Money matters occupy Common Council

HUDSON – Discussion of ways to save money occupied the Common Council meeting and the Financial Committee that met prior to it this week.

At the council meeting Tuesday evening, February 15, Mayor Rick Scalera suggested the city lobby the state legislature for the right to open contracts to reexamine language that is affecting the city’s finances adversely. “A lot of things in contracts are coming back to haunt us,” he said.

He cited an arbitration case in which the city just lost $7,000 when one police officer who is married to another chose to go onto a family plan. Since the officer was still insured by the city, the mayor didn’t think it was fair that the city still had to pay the buyout fee and blamed it on the language of the contract.

Another case involves payments to police for time they didn’t work when City Hall was closed during two snow emergencies. “The contract language gives them the right to get compensated,” he said. “We’re not antiunion. We just need to make a community that is affordable, now and 20 or 30 years in the future.”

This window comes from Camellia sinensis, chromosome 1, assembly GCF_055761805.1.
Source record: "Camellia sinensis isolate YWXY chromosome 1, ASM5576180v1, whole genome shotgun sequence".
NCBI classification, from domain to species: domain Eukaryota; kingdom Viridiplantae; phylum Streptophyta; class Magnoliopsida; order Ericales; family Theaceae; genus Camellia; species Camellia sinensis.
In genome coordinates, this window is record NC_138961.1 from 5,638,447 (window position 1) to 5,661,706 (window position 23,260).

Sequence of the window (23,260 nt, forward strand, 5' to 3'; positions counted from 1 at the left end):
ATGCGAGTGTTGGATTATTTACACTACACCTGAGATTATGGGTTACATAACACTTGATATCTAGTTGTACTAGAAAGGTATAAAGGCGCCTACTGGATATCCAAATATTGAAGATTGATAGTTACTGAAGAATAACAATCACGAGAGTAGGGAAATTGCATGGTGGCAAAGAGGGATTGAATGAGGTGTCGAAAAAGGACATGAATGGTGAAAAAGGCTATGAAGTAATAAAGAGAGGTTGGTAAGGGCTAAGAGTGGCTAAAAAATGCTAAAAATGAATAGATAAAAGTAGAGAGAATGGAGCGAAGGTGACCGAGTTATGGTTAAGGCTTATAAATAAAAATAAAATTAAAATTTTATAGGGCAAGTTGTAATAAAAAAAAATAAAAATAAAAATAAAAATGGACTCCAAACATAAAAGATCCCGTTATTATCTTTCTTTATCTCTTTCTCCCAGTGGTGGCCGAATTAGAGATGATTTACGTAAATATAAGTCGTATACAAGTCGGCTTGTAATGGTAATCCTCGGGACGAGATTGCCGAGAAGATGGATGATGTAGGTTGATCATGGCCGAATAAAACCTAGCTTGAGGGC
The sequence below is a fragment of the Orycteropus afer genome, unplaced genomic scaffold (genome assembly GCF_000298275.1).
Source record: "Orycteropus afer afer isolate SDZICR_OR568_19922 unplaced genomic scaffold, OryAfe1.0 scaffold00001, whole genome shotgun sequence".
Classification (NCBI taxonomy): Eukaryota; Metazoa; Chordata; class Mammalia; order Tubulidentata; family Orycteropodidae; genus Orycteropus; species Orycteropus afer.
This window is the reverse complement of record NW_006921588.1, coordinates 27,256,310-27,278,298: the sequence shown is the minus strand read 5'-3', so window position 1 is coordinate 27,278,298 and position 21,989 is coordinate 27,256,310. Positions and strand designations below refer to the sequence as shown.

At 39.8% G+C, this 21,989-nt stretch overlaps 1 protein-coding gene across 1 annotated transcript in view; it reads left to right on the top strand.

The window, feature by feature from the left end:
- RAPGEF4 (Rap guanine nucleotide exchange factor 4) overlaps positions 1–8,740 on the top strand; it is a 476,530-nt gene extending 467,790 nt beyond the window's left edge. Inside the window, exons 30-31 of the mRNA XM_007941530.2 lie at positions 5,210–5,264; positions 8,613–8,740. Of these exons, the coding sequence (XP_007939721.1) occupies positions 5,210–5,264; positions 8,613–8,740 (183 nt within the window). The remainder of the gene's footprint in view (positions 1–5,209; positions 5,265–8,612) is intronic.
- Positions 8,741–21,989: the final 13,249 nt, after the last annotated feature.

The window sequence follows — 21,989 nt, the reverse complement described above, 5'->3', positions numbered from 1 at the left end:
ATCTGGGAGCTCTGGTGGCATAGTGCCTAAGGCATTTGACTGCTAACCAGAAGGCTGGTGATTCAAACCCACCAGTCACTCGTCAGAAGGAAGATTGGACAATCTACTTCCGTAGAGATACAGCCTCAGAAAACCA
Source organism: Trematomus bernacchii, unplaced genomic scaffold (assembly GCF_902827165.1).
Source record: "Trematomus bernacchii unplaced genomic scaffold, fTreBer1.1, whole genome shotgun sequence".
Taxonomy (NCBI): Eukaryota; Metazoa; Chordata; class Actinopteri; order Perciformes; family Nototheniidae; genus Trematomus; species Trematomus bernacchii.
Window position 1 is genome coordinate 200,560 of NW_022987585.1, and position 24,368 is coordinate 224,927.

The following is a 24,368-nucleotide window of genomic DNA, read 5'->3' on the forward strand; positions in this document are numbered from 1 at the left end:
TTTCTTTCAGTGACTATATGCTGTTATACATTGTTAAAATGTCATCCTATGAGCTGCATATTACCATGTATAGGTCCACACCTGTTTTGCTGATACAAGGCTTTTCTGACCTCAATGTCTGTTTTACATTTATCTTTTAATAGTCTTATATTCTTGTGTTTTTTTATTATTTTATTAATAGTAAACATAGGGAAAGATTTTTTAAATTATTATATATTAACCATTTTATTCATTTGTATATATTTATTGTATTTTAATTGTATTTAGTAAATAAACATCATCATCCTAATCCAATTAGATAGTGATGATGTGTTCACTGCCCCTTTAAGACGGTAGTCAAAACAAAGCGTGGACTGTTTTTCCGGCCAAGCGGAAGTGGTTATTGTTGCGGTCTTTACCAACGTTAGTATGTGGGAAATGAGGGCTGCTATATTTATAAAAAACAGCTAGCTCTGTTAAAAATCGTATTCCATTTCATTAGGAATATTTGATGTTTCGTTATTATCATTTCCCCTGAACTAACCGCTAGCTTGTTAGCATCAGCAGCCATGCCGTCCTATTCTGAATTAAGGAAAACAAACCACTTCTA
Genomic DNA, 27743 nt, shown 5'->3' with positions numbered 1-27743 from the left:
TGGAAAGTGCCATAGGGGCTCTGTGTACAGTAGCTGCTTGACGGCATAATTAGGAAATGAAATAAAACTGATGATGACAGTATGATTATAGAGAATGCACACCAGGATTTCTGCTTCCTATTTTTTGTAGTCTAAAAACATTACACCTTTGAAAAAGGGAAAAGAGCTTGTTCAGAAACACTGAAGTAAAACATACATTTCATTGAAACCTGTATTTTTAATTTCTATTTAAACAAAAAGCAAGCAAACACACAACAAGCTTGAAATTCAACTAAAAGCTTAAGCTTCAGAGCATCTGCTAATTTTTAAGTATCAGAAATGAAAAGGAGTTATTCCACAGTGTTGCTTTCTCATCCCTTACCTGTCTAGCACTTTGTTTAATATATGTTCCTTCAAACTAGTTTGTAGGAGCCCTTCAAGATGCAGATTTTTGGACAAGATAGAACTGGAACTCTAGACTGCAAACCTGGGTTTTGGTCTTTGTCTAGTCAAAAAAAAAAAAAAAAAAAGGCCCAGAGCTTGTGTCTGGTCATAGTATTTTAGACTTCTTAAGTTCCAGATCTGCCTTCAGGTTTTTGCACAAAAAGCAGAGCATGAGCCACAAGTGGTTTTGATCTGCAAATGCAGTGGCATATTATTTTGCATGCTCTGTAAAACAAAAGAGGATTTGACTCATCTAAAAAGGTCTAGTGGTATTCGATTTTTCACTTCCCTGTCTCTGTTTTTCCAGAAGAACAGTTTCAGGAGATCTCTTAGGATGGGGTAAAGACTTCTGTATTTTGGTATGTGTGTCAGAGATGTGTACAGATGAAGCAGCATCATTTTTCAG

At the Finance Committee meeting, City Treasurer Eileen Halloran proposed forming a subcommittee to consider whether the city could save money and obtain better youth programs if it contracted it out youth services to local nonprofits. She said that the goal is more efficient use of the money.

Alderman Ohrine Stewart (4th Ward) said she objected to losing city jobs, but Victor Mendolia, head of the city Democratic Party, said, “It could lead to more jobs in the private sector and could result in a public-private partnership.”

Ms. Halloran said that the youth program costs the city $346,000 for salaries, insurance, workman’s comp, health care and other expenses, and might cost $75,000 if outsourced.

“A YMCA knows how to run these kinds of programs efficiently. Who do we have here that we could contract with confidence?” asked Common Council President, Don Moore, who said that the city has only been in the business of youth programming for a relatively short time.

Before that the Boys and Girls Club provided a place for kids to get together. The organization closed because it could not get grants to fund the overhead, including utilities, maintenance, and repairs.

Mr. Moore who pointed out that attendance at the Youth department was down, said the Mayor suggested hiring a consultant to help assess the current program. None of us here are experts in youth programming. We need to assess are these programs working. If not, then why?”

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